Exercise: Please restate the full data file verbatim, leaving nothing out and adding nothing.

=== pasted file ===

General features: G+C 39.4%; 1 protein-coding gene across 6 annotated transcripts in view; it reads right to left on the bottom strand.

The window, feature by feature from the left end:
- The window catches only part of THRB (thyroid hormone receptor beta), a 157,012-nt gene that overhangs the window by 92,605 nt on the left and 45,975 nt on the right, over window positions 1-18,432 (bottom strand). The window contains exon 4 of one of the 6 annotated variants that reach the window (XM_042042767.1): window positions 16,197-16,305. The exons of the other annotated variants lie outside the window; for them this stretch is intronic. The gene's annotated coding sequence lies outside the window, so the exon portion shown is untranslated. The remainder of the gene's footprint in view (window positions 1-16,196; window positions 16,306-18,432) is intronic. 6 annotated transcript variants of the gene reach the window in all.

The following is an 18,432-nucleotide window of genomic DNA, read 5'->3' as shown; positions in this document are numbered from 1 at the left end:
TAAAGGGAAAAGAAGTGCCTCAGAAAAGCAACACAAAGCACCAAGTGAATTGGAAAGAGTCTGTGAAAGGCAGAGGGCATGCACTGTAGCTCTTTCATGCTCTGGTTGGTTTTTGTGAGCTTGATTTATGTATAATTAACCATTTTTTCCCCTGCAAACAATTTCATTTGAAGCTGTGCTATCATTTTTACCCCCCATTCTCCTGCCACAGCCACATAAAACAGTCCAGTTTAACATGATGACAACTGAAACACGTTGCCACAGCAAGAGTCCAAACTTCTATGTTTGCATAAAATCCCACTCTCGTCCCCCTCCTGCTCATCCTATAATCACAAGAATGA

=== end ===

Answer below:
General features: G+C 39.4%; 1 protein-coding gene across 6 annotated transcripts in view; it reads right to left on the bottom strand.

The window, feature by feature from the left end:
- The window catches only part of THRB (thyroid hormone receptor beta), a 157,012-nt gene that overhangs the window by 92,605 nt on the left and 45,975 nt on the right, over window positions 1-18,432 (bottom strand). The window contains exon 4 of one of the 6 annotated variants that reach the window (XM_042042767.1): window positions 16,197-16,305. The exons of the other annotated variants lie outside the window; for them this stretch is intronic. The gene's annotated coding sequence lies outside the window, so the exon portion shown is untranslated. The remainder of the gene's footprint in view (window positions 1-16,196; window positions 16,306-18,432) is intronic. 6 annotated transcript variants of the gene reach the window in all.

The following is an 18,432-nucleotide window of genomic DNA, read 5'->3' as shown; positions in this document are numbered from 1 at the left end:
TAAAGGGAAAAGAAGTGCCTCAGAAAAGCAACACAAAGCACCAAGTGAATTGGAAAGAGTCTGTGAAAGGCAGAGGGCATGCACTGTAGCTCTTTCATGCTCTGGTTGGTTTTTGTGAGCTTGATTTATGTATAATTAACCATTTTTTCCCCTGCAAACAATTTCATTTGAAGCTGTGCTATCATTTTTACCCCCCATTCTCCTGCCACAGCCACATAAAACAGTCCAGTTTAACATGATGACAACTGAAACACGTTGCCACAGCAAGAGTCCAAACTTCTATGTTTGCATAAAATCCCACTCTCGTCCCCCTCCTGCTCATCCTATAATCACAAGAATGA